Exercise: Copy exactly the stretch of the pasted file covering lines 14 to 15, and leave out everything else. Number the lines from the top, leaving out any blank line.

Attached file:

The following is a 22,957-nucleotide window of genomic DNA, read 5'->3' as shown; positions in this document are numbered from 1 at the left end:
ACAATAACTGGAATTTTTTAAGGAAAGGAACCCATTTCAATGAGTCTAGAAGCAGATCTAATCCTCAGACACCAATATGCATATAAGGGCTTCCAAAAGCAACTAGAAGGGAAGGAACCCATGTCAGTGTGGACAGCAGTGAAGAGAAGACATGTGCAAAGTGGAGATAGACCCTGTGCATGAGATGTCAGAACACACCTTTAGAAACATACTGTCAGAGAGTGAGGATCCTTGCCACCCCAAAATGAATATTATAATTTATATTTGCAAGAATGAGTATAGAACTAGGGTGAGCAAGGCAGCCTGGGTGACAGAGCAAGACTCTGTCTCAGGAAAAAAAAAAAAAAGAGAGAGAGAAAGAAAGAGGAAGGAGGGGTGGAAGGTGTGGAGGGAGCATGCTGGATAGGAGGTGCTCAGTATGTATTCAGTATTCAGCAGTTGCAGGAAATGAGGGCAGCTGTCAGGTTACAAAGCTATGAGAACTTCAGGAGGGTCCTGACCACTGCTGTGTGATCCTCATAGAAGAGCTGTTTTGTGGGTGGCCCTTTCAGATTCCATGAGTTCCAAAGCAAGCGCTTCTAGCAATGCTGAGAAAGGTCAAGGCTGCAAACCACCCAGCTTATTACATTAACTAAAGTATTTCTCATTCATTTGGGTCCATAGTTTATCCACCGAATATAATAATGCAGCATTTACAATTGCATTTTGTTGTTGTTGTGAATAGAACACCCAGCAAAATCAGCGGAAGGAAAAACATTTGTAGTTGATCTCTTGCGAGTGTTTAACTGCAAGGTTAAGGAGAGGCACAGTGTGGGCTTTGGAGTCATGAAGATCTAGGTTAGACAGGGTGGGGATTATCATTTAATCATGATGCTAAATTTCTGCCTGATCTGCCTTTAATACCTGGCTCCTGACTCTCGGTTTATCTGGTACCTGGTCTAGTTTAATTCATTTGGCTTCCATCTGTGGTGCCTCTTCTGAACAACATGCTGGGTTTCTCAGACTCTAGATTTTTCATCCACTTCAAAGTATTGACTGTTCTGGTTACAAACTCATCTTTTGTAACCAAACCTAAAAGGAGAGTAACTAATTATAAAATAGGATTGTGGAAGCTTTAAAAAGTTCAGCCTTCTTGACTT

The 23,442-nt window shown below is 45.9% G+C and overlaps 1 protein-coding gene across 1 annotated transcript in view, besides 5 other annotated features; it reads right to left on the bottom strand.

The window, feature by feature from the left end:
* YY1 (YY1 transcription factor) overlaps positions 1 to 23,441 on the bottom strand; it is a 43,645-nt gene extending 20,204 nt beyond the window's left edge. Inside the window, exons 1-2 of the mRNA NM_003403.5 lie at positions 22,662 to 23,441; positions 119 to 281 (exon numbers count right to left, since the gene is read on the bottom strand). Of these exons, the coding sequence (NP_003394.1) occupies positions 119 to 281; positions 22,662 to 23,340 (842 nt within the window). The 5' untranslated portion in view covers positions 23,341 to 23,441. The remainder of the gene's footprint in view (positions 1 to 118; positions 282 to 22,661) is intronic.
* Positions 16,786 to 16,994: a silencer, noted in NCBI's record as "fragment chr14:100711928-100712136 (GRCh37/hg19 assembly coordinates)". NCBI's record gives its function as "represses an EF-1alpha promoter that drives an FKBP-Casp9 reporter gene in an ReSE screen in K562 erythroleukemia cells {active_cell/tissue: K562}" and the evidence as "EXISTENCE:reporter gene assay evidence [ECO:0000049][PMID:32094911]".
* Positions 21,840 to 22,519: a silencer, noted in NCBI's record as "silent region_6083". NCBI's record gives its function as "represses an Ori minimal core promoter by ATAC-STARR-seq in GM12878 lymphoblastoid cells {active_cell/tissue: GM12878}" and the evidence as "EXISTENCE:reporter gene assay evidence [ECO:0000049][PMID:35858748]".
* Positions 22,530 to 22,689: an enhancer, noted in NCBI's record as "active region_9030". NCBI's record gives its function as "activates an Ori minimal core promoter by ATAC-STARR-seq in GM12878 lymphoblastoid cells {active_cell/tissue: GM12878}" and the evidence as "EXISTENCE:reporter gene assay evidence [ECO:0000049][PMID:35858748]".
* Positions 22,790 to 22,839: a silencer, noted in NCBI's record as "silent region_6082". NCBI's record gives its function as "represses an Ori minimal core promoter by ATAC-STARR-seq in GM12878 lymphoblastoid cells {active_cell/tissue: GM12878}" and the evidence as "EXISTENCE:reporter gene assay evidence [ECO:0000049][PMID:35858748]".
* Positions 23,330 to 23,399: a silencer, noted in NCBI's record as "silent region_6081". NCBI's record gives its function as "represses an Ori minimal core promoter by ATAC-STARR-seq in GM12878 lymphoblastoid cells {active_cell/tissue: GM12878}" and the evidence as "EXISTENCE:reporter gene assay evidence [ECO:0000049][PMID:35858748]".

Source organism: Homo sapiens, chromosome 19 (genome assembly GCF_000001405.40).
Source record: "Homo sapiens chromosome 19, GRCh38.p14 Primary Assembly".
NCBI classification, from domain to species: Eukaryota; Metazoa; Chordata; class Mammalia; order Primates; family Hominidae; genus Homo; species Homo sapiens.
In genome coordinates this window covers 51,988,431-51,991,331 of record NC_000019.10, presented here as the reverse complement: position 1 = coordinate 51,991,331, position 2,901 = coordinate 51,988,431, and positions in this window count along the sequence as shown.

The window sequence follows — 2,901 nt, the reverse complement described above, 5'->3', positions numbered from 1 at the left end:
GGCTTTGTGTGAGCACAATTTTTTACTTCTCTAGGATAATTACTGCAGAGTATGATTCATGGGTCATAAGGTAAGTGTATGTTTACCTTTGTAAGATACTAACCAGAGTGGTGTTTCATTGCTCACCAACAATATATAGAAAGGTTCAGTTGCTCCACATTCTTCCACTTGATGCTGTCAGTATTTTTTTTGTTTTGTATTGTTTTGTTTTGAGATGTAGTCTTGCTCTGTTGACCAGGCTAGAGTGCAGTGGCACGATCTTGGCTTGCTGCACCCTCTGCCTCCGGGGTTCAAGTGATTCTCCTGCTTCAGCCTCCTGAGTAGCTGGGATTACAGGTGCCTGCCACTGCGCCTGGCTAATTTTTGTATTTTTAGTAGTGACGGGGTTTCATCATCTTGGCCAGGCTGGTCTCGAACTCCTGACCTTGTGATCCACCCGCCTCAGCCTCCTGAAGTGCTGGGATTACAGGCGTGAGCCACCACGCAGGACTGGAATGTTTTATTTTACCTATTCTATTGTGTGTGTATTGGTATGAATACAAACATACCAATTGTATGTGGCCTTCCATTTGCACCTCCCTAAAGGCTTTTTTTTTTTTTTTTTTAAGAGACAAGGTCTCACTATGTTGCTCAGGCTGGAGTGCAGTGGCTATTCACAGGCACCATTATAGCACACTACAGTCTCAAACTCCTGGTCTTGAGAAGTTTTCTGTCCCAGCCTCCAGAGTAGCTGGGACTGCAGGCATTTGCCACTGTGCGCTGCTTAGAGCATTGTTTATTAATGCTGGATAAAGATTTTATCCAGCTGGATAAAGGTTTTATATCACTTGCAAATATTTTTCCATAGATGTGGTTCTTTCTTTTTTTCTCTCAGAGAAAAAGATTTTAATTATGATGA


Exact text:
In genome coordinates this window covers 51,988,431-51,991,331 of record NC_000019.10, presented here as the reverse complement: position 1 = coordinate 51,991,331, position 2,901 = coordinate 51,988,431, and positions in this window count along the sequence as shown.

The window sequence follows — 2,901 nt, the reverse complement described above, 5'->3', positions numbered from 1 at the left end: